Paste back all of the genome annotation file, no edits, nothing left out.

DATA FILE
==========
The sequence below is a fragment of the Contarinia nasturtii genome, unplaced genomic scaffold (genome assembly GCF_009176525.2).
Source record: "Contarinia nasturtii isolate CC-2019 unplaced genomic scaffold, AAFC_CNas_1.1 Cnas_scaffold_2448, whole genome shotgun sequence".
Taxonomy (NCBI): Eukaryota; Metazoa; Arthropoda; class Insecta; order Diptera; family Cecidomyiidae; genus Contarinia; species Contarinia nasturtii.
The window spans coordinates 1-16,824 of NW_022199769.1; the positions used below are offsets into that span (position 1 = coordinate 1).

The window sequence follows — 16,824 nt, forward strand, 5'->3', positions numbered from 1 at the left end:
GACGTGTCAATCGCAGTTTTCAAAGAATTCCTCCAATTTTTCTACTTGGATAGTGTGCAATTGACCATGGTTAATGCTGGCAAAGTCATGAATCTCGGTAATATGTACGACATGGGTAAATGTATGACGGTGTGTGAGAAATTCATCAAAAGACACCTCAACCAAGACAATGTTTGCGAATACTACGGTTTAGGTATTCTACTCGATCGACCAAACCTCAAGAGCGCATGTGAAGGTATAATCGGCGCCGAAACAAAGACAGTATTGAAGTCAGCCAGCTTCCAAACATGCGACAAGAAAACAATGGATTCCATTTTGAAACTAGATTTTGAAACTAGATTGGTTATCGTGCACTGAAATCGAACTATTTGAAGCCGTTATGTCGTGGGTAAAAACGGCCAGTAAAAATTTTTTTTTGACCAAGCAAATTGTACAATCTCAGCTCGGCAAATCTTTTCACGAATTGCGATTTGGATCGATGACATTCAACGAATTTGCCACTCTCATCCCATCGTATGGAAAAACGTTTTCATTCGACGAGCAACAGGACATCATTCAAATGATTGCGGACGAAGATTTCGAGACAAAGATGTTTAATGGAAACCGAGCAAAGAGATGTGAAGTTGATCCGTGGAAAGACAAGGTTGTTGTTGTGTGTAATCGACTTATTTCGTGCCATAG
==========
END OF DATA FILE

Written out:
The sequence below is a fragment of the Contarinia nasturtii genome, unplaced genomic scaffold (genome assembly GCF_009176525.2).
Source record: "Contarinia nasturtii isolate CC-2019 unplaced genomic scaffold, AAFC_CNas_1.1 Cnas_scaffold_2448, whole genome shotgun sequence".
Taxonomy (NCBI): Eukaryota; Metazoa; Arthropoda; class Insecta; order Diptera; family Cecidomyiidae; genus Contarinia; species Contarinia nasturtii.
The window spans coordinates 1-16,824 of NW_022199769.1; the positions used below are offsets into that span (position 1 = coordinate 1).

The window sequence follows — 16,824 nt, forward strand, 5'->3', positions numbered from 1 at the left end:
GACGTGTCAATCGCAGTTTTCAAAGAATTCCTCCAATTTTTCTACTTGGATAGTGTGCAATTGACCATGGTTAATGCTGGCAAAGTCATGAATCTCGGTAATATGTACGACATGGGTAAATGTATGACGGTGTGTGAGAAATTCATCAAAAGACACCTCAACCAAGACAATGTTTGCGAATACTACGGTTTAGGTATTCTACTCGATCGACCAAACCTCAAGAGCGCATGTGAAGGTATAATCGGCGCCGAAACAAAGACAGTATTGAAGTCAGCCAGCTTCCAAACATGCGACAAGAAAACAATGGATTCCATTTTGAAACTAGATTTTGAAACTAGATTGGTTATCGTGCACTGAAATCGAACTATTTGAAGCCGTTATGTCGTGGGTAAAAACGGCCAGTAAAAATTTTTTTTTGACCAAGCAAATTGTACAATCTCAGCTCGGCAAATCTTTTCACGAATTGCGATTTGGATCGATGACATTCAACGAATTTGCCACTCTCATCCCATCGTATGGAAAAACGTTTTCATTCGACGAGCAACAGGACATCATTCAAATGATTGCGGACGAAGATTTCGAGACAAAGATGTTTAATGGAAACCGAGCAAAGAGATGTGAAGTTGATCCGTGGAAAGACAAGGTTGTTGTTGTGTGTAATCGACTTATTTCGTGCCATAG